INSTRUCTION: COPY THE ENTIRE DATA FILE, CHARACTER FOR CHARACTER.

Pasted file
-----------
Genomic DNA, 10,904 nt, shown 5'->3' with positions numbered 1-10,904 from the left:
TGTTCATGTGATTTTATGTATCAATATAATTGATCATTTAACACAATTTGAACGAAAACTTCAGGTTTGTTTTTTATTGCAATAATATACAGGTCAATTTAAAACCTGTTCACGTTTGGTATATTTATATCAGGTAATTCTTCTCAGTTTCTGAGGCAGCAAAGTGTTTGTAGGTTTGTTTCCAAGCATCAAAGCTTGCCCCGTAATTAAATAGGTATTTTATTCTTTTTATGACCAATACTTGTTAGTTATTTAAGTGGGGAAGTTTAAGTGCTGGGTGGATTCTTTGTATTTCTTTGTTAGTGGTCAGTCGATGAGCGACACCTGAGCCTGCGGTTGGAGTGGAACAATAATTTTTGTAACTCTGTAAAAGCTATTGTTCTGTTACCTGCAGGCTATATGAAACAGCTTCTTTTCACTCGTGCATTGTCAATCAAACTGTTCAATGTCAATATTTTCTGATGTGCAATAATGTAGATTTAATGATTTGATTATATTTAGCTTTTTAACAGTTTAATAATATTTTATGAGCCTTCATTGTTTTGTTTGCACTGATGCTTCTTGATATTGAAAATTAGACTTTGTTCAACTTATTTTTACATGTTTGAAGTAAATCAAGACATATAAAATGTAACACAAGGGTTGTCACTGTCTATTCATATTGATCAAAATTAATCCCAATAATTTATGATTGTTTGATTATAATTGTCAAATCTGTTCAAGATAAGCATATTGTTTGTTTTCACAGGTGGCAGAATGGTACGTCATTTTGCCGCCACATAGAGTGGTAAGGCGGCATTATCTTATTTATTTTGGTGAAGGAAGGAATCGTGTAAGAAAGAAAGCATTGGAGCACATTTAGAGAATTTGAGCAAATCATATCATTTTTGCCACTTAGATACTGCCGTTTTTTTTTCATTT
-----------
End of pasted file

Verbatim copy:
Genomic DNA, 10,904 nt, shown 5'->3' with positions numbered 1-10,904 from the left:
TGTTCATGTGATTTTATGTATCAATATAATTGATCATTTAACACAATTTGAACGAAAACTTCAGGTTTGTTTTTTATTGCAATAATATACAGGTCAATTTAAAACCTGTTCACGTTTGGTATATTTATATCAGGTAATTCTTCTCAGTTTCTGAGGCAGCAAAGTGTTTGTAGGTTTGTTTCCAAGCATCAAAGCTTGCCCCGTAATTAAATAGGTATTTTATTCTTTTTATGACCAATACTTGTTAGTTATTTAAGTGGGGAAGTTTAAGTGCTGGGTGGATTCTTTGTATTTCTTTGTTAGTGGTCAGTCGATGAGCGACACCTGAGCCTGCGGTTGGAGTGGAACAATAATTTTTGTAACTCTGTAAAAGCTATTGTTCTGTTACCTGCAGGCTATATGAAACAGCTTCTTTTCACTCGTGCATTGTCAATCAAACTGTTCAATGTCAATATTTTCTGATGTGCAATAATGTAGATTTAATGATTTGATTATATTTAGCTTTTTAACAGTTTAATAATATTTTATGAGCCTTCATTGTTTTGTTTGCACTGATGCTTCTTGATATTGAAAATTAGACTTTGTTCAACTTATTTTTACATGTTTGAAGTAAATCAAGACATATAAAATGTAACACAAGGGTTGTCACTGTCTATTCATATTGATCAAAATTAATCCCAATAATTTATGATTGTTTGATTATAATTGTCAAATCTGTTCAAGATAAGCATATTGTTTGTTTTCACAGGTGGCAGAATGGTACGTCATTTTGCCGCCACATAGAGTGGTAAGGCGGCATTATCTTATTTATTTTGGTGAAGGAAGGAATCGTGTAAGAAAGAAAGCATTGGAGCACATTTAGAGAATTTGAGCAAATCATATCATTTTTGCCACTTAGATACTGCCGTTTTTTTTTCATTT